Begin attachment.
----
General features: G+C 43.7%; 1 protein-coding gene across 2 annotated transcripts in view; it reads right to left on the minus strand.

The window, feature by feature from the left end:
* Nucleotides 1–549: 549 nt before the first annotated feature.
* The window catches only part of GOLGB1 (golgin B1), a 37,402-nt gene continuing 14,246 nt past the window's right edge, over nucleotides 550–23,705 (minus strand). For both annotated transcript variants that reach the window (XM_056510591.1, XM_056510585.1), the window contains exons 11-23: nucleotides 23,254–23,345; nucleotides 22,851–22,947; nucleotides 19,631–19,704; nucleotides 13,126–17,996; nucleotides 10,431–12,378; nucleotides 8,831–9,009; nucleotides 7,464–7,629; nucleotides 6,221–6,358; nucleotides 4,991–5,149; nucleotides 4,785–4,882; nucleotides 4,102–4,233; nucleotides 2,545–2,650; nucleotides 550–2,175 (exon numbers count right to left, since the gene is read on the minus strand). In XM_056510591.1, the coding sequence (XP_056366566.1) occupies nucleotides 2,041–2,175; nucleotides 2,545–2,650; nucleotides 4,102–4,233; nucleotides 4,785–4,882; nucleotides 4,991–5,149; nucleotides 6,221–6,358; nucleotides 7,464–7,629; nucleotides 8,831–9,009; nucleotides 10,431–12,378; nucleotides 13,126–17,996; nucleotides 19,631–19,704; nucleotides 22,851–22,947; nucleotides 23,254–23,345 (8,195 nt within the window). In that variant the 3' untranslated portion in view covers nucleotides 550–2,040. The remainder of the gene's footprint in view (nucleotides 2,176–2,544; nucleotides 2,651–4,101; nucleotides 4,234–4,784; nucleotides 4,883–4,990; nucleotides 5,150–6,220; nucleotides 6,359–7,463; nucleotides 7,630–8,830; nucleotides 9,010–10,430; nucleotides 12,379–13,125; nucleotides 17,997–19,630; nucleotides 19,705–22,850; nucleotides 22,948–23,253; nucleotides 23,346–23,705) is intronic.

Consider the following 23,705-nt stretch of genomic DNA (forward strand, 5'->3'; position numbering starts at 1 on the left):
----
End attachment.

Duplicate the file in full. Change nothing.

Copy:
General features: G+C 43.7%; 1 protein-coding gene across 2 annotated transcripts in view; it reads right to left on the minus strand.

The window, feature by feature from the left end:
* Nucleotides 1–549: 549 nt before the first annotated feature.
* The window catches only part of GOLGB1 (golgin B1), a 37,402-nt gene continuing 14,246 nt past the window's right edge, over nucleotides 550–23,705 (minus strand). For both annotated transcript variants that reach the window (XM_056510591.1, XM_056510585.1), the window contains exons 11-23: nucleotides 23,254–23,345; nucleotides 22,851–22,947; nucleotides 19,631–19,704; nucleotides 13,126–17,996; nucleotides 10,431–12,378; nucleotides 8,831–9,009; nucleotides 7,464–7,629; nucleotides 6,221–6,358; nucleotides 4,991–5,149; nucleotides 4,785–4,882; nucleotides 4,102–4,233; nucleotides 2,545–2,650; nucleotides 550–2,175 (exon numbers count right to left, since the gene is read on the minus strand). In XM_056510591.1, the coding sequence (XP_056366566.1) occupies nucleotides 2,041–2,175; nucleotides 2,545–2,650; nucleotides 4,102–4,233; nucleotides 4,785–4,882; nucleotides 4,991–5,149; nucleotides 6,221–6,358; nucleotides 7,464–7,629; nucleotides 8,831–9,009; nucleotides 10,431–12,378; nucleotides 13,126–17,996; nucleotides 19,631–19,704; nucleotides 22,851–22,947; nucleotides 23,254–23,345 (8,195 nt within the window). In that variant the 3' untranslated portion in view covers nucleotides 550–2,040. The remainder of the gene's footprint in view (nucleotides 2,176–2,544; nucleotides 2,651–4,101; nucleotides 4,234–4,784; nucleotides 4,883–4,990; nucleotides 5,150–6,220; nucleotides 6,359–7,463; nucleotides 7,630–8,830; nucleotides 9,010–10,430; nucleotides 12,379–13,125; nucleotides 17,997–19,630; nucleotides 19,705–22,850; nucleotides 22,948–23,253; nucleotides 23,346–23,705) is intronic.

Consider the following 23,705-nt stretch of genomic DNA (forward strand, 5'->3'; position numbering starts at 1 on the left):